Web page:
In July, 2016 the Analytical Center conducted a large survey of representatives of industrial companies to find out what problems were being faced by fuel and energy companies and by related business in the area of import substitution. The survey’s participants included employees of 38 fuel and energy companies with production facilities in 42 regions of the country. "The survey found that fuel and energy companies were actively implementing import substitution programs and that by and large they were in agreement with the state’s priorities with regards to the development of domestic industry. At the same time, the survey also identified several groups of problems holding back effective implementation of import substitution plans in the fuel and energy sector," Analytical Center Expert Daria Nester told a Standard Magazine correspondent, talking about the findings of the survey.
Fuel and Energy Companies Need More State Support
Companies believe that the import substitution policy currently being pursued by the state can have a positive impact on the development of industrial manufacture in the fuel and energy sector. "On the whole the companies regard their production processes as efficient and yet they say more work is needed to make their products more competitive. Most of the respondents see a lot of import substitution potential in the fuel and energy sector and believe that the policy currently being pursued by the state is creating incentives for investments. In addition, the companies are interested in manufacturing competitive products to satisfy the domestic market demand," the expert said.
As they try to engineer and manufacture competitive products, Russian fuel and energy companies first of all have to deal with the obsolescence of their technologies and lack of financing to solve this problem, Ms. Nester explained. "For example, when it comes to the key factors contributing to competitiveness, the companies emphasize increased investments, manufacture of unique products and state support. The importance of these factors can hardly be overestimated given that huge investments are needed to independently develop advanced production technologies. Our companies are not yet ready to completely ditch foreign suppliers of tools, materials, spare parts and production equipment that they need to make competitive products. For this reason, the state’s import substitution policy should first and foremost focus on reducing the technology gap and promoting domestic manufacture of fuel and energy products that have the same specifications as the best foreign solutions. And this means primarily various types of financial aid," the specialist said.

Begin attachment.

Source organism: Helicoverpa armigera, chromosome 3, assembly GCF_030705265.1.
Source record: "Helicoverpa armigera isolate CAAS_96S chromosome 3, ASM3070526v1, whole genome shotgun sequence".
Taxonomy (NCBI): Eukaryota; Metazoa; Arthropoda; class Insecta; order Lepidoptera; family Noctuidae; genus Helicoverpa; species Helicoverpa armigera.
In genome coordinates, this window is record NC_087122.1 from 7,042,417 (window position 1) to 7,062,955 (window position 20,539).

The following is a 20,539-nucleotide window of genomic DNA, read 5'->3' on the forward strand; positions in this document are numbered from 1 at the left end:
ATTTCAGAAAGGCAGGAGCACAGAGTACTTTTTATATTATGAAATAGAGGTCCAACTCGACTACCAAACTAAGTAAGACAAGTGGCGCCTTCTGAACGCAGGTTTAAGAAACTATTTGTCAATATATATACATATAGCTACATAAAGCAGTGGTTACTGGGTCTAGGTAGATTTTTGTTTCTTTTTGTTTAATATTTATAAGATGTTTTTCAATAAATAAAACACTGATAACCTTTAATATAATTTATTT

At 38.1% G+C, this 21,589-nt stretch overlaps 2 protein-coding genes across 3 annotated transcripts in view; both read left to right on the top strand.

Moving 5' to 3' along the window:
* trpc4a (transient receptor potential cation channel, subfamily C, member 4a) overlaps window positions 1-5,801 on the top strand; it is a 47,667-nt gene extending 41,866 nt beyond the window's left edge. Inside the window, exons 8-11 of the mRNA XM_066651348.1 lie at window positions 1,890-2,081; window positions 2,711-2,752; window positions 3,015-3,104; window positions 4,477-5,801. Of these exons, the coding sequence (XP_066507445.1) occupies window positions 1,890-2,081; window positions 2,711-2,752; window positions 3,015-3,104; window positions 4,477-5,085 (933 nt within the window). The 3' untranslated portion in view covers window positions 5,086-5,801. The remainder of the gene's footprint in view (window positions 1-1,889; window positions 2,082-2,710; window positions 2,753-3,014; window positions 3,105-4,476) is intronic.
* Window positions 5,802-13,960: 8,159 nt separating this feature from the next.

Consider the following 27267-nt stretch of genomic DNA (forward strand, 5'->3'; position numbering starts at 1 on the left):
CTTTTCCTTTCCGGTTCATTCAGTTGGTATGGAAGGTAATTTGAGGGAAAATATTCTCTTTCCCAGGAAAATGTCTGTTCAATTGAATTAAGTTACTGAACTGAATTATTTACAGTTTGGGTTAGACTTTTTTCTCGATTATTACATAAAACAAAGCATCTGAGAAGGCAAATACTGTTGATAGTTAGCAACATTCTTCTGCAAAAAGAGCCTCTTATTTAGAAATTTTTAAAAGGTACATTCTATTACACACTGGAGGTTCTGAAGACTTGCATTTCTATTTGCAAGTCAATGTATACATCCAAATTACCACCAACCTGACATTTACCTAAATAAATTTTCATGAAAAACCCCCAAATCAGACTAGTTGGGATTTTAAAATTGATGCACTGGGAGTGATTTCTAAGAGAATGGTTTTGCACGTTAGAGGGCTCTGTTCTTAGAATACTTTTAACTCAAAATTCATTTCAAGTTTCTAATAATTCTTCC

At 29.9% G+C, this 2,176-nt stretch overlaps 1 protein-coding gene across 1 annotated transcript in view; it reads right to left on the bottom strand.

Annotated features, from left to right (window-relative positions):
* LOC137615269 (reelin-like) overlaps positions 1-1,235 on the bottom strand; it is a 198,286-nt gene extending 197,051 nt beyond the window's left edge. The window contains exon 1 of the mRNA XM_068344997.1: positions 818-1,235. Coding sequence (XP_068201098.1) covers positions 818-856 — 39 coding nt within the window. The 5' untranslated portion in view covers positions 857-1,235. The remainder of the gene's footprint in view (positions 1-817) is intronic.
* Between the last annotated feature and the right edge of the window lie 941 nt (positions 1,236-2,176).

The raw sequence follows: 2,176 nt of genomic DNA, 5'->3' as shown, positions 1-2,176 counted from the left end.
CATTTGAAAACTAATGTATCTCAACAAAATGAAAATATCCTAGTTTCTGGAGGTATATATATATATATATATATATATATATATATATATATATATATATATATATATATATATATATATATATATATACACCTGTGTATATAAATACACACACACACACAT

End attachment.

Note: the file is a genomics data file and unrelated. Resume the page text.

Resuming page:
Most of the survey participants believe that the state support measures available at the moment are ineffective and fail to provide sufficient help to promote domestic manufacturing. "The respondents talk about such obstacles as excessive red tape, lack of clearly defined and transparent priorities in how the state wants to see the sector developing, lack of adequate regulations and a number of others. As a result, we’re now in a situation where industry wants to get various types of support from the state and development institutions and is ready to get it, but at the same it can not use such support because the procedures for providing it are extremely ineffective. This results in companies having doubts about whether the state will be able to achieve its ambitious import substitution targets," Ms Nester said. Thus, the expert concludes that the existing measures of state support have failed for the most part to meet companies’ expectations, which is forcing them to look for alternative ways to support the development of local production.